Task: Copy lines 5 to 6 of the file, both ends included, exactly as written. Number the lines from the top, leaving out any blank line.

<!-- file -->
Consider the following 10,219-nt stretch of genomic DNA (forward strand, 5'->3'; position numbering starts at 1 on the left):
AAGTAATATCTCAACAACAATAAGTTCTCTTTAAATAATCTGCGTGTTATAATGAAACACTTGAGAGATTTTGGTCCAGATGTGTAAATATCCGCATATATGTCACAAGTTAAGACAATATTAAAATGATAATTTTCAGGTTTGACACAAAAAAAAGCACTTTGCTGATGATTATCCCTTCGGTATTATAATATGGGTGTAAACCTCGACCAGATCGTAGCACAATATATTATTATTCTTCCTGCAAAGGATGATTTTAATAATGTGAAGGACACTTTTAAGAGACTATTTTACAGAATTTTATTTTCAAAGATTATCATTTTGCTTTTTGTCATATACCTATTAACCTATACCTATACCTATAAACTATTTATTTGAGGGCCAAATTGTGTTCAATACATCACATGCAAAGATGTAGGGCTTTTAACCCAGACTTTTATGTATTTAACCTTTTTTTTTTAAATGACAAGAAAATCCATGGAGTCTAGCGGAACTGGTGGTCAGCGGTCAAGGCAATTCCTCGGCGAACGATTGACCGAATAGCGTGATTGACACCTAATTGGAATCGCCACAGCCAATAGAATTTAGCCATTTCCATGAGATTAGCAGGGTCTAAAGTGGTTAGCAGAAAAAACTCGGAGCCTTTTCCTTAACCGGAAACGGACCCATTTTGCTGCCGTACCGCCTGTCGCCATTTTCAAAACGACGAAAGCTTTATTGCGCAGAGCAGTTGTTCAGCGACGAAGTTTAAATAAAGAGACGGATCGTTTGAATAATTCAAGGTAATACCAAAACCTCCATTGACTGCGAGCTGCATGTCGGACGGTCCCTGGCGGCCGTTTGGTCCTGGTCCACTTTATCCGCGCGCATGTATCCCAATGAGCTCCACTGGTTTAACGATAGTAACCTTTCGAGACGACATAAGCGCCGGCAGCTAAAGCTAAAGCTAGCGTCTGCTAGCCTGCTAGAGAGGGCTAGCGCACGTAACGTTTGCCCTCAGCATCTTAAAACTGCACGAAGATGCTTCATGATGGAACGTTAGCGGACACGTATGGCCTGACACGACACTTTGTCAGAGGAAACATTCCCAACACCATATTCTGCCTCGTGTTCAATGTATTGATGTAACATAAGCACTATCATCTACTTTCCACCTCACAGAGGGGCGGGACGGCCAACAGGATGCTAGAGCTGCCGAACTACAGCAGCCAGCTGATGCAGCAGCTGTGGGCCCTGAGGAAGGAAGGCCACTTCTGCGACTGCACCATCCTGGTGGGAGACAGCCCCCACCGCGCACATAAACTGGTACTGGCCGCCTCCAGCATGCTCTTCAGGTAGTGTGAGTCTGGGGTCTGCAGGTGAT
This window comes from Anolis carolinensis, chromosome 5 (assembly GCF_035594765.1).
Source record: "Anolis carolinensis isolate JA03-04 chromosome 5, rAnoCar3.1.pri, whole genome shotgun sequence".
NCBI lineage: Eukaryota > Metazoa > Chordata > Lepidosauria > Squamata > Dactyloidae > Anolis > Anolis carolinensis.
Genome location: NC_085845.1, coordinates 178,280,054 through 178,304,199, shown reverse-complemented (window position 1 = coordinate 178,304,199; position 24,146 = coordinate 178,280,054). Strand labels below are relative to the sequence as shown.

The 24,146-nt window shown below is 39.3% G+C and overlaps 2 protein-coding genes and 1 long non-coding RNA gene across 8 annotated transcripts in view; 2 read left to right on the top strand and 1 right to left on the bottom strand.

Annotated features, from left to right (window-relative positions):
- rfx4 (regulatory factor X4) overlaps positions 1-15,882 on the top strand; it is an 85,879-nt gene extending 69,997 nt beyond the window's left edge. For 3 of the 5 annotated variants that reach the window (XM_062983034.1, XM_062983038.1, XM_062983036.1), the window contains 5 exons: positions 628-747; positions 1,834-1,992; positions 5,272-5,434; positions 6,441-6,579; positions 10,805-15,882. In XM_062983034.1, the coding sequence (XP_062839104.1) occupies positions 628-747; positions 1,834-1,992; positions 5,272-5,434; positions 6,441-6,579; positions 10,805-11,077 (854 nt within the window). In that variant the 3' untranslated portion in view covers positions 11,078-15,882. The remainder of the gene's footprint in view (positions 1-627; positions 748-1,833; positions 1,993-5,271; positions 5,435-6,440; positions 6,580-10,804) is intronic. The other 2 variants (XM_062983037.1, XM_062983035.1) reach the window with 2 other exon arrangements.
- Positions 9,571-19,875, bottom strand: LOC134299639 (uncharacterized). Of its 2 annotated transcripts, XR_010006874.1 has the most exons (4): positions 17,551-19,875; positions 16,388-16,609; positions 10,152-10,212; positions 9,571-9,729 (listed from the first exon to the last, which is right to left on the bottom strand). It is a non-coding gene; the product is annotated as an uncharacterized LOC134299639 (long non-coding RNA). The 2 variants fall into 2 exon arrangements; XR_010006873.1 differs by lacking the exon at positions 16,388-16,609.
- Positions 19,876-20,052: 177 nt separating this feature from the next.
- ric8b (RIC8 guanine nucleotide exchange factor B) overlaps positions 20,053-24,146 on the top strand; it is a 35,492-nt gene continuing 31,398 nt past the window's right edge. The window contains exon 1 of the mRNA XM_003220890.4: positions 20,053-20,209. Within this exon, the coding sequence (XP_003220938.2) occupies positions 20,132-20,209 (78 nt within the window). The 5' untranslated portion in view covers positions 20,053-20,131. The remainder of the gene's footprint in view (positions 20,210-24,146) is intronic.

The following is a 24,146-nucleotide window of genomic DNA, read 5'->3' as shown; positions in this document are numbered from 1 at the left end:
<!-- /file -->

NCBI lineage: Eukaryota > Metazoa > Chordata > Lepidosauria > Squamata > Dactyloidae > Anolis > Anolis carolinensis.
Genome location: NC_085845.1, coordinates 178,280,054 through 178,304,199, shown reverse-complemented (window position 1 = coordinate 178,304,199; position 24,146 = coordinate 178,280,054). Strand labels below are relative to the sequence as shown.